star this property answer text <p>The House of Lords is responsible for the printing of two record copies of each Act, both printed on vellum in accordance with the Resolutions agreed by both Houses in February 1849. The Commission does not incur any expenditure on the printing of these copies, and has therefore undertaken no inquiry into, or consultation on, the proposal from the Chairman of Committees in the House of Lords to move to the use of archival paper. It has also therefore not sought to assess alternative options, nor undertaken any analysis of relative storage or care costs of vellum as opposed to archival paper. The House of Lords agreed in 1999 to vary its resolution and that vellum should cease to be used. The predecessor Administration Committee had considered arguments in support of a similar proposal from the House of Lords in June 1999. That Committee recommended in a report (<a href="http://www.publications.parliament.uk/pa/cm199899/cmselect/cmadmin/539/53903.htm" target="_blank"><em>Record Copies of Acts</em>, HC 539</a>) to the House that the proposal to end the use of vellum be accepted. However, following a debate on 1 November 1999, on a motion that the Commons agree with the Lords in their resolution, the proposal was rejected by the Commons. [Deb HC: 1 November 1999, Col 32ff].</p><p>In his letter to the Administration Committee of 17 September, printed with the Committee’s Report (<a href="http://www.publications.parliament.uk/pa/cm201516/cmselect/cmadmin/521/521.pdf" target="_blank"><em>Record Copies of Acts</em>, HC 521</a>), the Chairman of Committees stated that the average annual cost of printing vellums is around £100,000 a year. I understand that the current estimate of the savings arising from a switch to archival paper are about 80%, amounting to around £800,000 of savings to public funds over the next ten years. These arise from the greater ease of printing on paper rather than vellum, as well as the raw material costs. The exact level of savings to public funds will depend on the number of Acts passed, and number of pages per Act, per year, and the precise specification and contractual arrangements agreed for future printing. The Commission has made no assessment of the breakdown of savings arising.</p><p>The Chairman of Committees records in his letter the view that high quality archival paper would maintain durability and print quality. I understand that the National Archives has already informed Parliament that it does not require a vellum copy, and that it takes the view that archival quality paper is sufficient to maintain the public record. It also maintains a comprehensive database of legislation, both “as originally enacted” and “as amended”, on <a href="http://www.legislation.gov.uk" target="_blank">www.legislation.gov.uk</a>. Private Acts have been printed on archival paper since 1956. There are internationally recognised ISO standards for archival paper, and for archival quality ink and printing processes.</p>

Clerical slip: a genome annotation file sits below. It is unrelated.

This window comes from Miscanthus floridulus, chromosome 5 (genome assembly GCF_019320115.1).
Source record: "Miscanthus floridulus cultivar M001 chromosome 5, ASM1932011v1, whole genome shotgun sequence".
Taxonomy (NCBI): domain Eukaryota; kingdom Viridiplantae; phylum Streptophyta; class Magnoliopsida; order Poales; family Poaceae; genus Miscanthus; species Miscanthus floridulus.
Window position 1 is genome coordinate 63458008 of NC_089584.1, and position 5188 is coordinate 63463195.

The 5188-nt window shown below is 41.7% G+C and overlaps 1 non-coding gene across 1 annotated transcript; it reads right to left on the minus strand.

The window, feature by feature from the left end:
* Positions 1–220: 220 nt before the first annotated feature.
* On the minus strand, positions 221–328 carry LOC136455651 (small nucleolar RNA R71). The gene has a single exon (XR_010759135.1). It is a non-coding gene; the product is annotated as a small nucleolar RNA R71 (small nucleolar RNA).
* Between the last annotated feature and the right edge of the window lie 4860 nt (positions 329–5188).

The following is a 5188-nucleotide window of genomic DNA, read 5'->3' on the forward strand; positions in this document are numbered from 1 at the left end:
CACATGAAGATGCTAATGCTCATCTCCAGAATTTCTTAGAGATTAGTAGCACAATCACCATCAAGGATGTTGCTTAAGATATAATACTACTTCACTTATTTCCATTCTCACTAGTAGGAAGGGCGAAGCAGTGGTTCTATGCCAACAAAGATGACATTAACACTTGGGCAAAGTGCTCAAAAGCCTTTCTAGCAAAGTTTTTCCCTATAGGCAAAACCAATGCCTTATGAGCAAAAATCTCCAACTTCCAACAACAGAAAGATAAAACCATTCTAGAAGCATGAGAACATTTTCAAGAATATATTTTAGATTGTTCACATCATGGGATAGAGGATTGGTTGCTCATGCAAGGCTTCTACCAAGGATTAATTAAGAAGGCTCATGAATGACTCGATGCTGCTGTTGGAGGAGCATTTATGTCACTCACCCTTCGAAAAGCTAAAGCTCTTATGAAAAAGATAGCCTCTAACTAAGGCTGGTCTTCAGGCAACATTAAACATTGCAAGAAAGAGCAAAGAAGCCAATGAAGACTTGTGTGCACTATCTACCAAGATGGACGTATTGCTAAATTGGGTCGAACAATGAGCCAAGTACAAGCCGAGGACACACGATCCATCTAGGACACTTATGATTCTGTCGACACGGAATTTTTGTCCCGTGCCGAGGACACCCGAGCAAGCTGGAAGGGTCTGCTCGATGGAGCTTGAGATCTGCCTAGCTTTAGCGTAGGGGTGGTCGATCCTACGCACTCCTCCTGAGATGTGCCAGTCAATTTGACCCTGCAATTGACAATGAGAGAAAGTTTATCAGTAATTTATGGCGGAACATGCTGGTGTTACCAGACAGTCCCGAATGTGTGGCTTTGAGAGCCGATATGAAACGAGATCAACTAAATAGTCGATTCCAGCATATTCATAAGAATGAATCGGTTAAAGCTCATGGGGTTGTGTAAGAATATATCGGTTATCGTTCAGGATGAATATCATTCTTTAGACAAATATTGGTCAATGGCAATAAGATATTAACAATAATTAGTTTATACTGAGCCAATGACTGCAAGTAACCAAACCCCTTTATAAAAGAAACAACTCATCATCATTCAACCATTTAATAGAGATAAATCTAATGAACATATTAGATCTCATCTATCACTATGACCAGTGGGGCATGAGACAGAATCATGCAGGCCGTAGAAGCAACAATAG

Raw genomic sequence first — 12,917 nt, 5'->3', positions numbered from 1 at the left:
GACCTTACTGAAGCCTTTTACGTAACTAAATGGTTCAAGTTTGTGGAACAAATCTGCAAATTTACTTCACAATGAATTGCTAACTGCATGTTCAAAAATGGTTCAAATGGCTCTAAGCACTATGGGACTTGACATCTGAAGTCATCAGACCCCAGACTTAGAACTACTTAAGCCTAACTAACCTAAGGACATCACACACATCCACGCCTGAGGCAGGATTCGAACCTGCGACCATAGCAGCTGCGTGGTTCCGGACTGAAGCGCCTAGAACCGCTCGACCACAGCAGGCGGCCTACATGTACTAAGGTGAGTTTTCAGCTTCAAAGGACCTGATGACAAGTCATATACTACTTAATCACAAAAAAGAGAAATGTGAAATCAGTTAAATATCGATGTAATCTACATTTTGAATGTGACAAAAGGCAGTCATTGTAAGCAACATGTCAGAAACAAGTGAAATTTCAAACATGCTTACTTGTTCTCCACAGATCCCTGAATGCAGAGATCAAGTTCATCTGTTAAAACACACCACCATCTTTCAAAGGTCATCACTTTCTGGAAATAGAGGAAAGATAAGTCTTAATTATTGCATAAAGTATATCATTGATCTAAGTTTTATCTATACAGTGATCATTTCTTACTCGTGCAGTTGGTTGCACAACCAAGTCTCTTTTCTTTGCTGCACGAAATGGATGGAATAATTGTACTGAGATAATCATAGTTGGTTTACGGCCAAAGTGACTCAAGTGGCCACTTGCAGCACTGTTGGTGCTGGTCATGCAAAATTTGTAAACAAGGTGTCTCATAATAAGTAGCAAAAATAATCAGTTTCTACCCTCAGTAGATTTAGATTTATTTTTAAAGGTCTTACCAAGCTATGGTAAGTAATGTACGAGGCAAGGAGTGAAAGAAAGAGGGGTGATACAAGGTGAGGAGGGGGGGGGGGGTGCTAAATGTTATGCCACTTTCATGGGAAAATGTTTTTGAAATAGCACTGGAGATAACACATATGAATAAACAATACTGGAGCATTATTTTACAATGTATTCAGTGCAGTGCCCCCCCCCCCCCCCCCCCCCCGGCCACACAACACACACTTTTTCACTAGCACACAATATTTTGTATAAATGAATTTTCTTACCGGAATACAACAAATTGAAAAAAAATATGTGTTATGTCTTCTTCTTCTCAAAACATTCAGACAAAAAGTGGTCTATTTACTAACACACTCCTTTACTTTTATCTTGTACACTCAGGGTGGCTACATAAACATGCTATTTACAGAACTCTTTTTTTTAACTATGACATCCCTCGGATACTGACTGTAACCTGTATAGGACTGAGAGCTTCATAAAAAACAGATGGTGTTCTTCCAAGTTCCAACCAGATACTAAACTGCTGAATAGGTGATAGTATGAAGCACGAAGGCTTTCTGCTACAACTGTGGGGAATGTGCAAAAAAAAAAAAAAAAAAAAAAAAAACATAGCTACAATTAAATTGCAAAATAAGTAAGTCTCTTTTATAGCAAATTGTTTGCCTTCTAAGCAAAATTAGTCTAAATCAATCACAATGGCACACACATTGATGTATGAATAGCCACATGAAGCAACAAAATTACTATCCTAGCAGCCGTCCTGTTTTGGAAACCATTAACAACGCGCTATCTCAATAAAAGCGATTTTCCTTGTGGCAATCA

star this property answering member constituency Carshalton and Wallington more like this